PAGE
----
In BC, gas producers are required to trap of flare methane. Again, the high density methodology of fracking means it is easier to recover methane. These days, 74 percent of methane is recovered, up from zero in 2006.
Councillor McPherson says he is concerned about Tumbler Ridge’s aquifer if there’s a well that they wanted to put in close to town. “What are our rights to say we don’t want a well that close to our aquifer?”
Jeakins says with the way the wells work these days, there’s a lot more flexibility, and they can locate the drill pad a couple kilometres away and then drill horizontally.
Fire Department Response to Medical Emergencies
Council received for information correspondence from the City of Burnaby dated March 4, 2014 pertaining to recommendations the City adopted based on a review conducted by the Burnaby Fire Department of the Resource Allocation Plan for emergency pre-hospital care services.
Tumbler Ridge Curling Club Lease
Council passed a motion to enter into a one year lease agreement with the Tumbler Ridge Curling Club to renew their lease in the amount of $17,561.00 for the period of October 1, 2013 – September 30, 2014.
Councillor Snyder attended AldrichPears meeting, the hospice meeting and had a conference call with NDIT. He attended Chetwynd trade show in Chetwynd, where people asked about golfing, trails, museum…basically, the usual. He says congratulations to winners of Grizfest tickets and golf passes, as well as to the District, who won their trade show pass for next year.
Councillor Caisley also attended AldrichPears workshop. He says there were a number of options discussed around the possibility of the new tourism centre housing some museum exhibits.
He attended the CDI workshops. Sessions were productive. Had some discussion in advance of next ones. He attended the March 27 Regional District meeting. They made a motion to invite president of NLC to attend in the future.
Councillor McPherson also attended AldrichPears and CDI meetings. He attended golf course open house and the Dustin Bentall show, too. He says he’s heard a few questions that have come up around Chamber of Commerce. He’d also like to bring up the issue of gas prices at the next PnP meeting.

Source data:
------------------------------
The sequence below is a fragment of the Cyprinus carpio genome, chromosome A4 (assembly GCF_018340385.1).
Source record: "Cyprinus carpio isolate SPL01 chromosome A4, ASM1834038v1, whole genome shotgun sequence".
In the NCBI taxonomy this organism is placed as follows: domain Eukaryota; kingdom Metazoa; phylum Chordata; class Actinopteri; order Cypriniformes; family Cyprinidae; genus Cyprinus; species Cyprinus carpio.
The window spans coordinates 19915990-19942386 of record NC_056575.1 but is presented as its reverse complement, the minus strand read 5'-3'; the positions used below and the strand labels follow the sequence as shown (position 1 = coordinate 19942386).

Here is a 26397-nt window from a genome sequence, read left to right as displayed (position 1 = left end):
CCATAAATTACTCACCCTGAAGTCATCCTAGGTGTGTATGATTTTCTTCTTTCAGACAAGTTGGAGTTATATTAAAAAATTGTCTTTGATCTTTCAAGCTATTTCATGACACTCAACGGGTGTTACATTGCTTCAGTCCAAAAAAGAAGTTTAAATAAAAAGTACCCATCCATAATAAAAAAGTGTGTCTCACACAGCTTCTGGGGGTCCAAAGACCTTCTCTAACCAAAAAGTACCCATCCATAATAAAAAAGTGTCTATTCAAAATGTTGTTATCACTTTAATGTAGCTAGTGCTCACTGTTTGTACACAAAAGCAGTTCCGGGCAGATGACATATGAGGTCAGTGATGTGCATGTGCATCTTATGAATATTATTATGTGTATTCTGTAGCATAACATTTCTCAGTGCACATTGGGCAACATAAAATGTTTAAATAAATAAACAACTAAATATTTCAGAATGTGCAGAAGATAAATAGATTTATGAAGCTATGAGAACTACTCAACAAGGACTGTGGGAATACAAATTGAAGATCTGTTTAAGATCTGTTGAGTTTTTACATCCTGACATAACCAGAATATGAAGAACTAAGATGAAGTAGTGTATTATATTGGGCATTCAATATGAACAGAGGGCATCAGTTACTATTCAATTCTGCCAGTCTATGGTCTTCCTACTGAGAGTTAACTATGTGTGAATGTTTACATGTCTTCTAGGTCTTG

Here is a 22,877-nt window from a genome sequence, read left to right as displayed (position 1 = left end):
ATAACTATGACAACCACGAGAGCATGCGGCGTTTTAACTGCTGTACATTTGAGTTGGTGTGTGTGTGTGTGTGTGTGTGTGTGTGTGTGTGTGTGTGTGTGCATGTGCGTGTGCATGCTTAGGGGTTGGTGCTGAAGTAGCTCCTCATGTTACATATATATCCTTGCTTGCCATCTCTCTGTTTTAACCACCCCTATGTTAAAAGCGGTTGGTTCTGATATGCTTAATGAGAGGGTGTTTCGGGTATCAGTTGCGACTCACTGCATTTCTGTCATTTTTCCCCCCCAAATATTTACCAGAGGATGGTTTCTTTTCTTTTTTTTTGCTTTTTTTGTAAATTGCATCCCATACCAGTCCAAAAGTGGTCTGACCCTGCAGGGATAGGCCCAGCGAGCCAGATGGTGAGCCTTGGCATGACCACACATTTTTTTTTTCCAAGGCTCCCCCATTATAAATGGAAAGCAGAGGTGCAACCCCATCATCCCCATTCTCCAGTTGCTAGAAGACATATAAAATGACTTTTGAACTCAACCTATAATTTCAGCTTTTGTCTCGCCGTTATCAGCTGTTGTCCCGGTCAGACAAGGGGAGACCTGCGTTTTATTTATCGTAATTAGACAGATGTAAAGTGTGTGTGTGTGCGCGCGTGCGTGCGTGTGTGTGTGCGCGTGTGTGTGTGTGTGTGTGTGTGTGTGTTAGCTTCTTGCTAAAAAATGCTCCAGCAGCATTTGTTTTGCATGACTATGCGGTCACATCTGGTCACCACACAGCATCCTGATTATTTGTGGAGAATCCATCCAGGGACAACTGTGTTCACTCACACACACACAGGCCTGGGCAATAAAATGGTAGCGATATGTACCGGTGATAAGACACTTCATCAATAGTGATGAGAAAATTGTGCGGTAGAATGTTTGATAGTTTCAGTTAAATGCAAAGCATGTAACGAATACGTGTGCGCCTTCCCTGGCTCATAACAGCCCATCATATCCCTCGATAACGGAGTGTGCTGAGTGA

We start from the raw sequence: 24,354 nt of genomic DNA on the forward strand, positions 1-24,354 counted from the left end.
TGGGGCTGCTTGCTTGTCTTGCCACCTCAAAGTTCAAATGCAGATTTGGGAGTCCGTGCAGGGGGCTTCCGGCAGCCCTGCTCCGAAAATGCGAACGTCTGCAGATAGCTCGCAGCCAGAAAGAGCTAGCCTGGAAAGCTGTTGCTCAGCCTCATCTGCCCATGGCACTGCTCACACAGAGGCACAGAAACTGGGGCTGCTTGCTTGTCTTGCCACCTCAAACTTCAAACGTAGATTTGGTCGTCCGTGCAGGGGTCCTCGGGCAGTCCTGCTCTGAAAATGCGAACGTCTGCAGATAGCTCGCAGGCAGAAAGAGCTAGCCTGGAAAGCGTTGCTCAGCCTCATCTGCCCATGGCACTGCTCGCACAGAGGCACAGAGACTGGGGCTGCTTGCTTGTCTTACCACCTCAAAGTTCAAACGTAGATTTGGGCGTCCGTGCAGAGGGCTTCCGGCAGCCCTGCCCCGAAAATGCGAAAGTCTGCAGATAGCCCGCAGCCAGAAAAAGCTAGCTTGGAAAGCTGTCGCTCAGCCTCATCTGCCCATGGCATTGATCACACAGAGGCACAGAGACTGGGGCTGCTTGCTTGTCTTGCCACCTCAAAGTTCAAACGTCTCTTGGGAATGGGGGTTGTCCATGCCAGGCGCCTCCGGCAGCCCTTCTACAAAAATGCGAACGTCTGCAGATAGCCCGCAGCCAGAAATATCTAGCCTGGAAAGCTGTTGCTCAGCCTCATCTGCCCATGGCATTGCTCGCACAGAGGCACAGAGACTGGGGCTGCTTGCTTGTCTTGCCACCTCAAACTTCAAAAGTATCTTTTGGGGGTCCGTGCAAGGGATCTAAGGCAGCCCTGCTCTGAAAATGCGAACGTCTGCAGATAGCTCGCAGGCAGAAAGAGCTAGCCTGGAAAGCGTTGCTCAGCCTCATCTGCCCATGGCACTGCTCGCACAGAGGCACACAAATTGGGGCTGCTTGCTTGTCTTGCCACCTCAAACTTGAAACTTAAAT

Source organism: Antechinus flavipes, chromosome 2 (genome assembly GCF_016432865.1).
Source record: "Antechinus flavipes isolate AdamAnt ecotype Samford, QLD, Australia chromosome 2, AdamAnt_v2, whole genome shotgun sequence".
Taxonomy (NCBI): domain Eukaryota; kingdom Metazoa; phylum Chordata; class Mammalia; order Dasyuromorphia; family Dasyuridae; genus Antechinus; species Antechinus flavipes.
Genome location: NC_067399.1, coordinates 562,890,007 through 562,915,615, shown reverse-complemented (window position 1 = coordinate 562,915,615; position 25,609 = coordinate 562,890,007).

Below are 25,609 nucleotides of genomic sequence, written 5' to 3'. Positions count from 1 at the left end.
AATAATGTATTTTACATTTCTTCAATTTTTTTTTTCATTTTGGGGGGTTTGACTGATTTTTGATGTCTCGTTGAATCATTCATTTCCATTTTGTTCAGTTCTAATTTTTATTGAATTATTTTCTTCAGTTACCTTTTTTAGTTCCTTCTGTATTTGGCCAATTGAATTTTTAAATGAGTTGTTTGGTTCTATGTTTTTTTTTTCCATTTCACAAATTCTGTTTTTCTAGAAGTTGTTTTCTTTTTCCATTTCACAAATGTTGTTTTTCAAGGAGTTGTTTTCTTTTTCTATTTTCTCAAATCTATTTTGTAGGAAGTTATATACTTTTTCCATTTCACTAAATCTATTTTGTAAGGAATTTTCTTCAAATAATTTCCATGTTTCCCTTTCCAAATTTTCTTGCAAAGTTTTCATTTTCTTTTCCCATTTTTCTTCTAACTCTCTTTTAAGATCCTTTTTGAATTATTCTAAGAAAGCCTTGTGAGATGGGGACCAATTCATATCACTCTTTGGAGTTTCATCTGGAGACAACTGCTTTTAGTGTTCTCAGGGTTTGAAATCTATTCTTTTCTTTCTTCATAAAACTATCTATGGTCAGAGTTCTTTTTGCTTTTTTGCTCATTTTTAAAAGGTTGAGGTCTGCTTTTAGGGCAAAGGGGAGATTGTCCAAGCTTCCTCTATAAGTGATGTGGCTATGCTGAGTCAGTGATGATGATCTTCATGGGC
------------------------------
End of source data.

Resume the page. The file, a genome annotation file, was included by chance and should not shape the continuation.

Councillor Litster also attended AldrichPears and CDI meetings. She attended the most recent Grizfest meeting, where they are still working on the line-up. She says the Building Healthy Communities Grant application was successful.
Mayor Wren attended the Calgary Outdoor Adventure Trade Show with Councillor McPherson. He says it was very busy. They tended to get the same five or six questions: “the biggest one was ‘where is Tumbler Ridge?’”He believes that the focus should be on Grande Prairie and Prince George. He attended a meeting of mayors in the Northeast. The main topic of discussion was continued development of shale gas and impacts on communities. “All the talk about LNG has been about the northwest, but all that gas comes out of northeast. For every dollar spent in northwest, three or four will be spent in northeast,” says Mayor Wren.
He, too attended AldrichPears meeting and the CDI meetings. He says he hopes economy is the next topic to work on. He has been doing quite a bit of work on Northern Lights issue. He has been in contact with local MLA to say that the District would not support any reductions. He had a long conversation with Laurie Rancourt, president of Northern Lights College, and has sent letters to MLA and Mrs. Rancourt expressing the town’s opinions.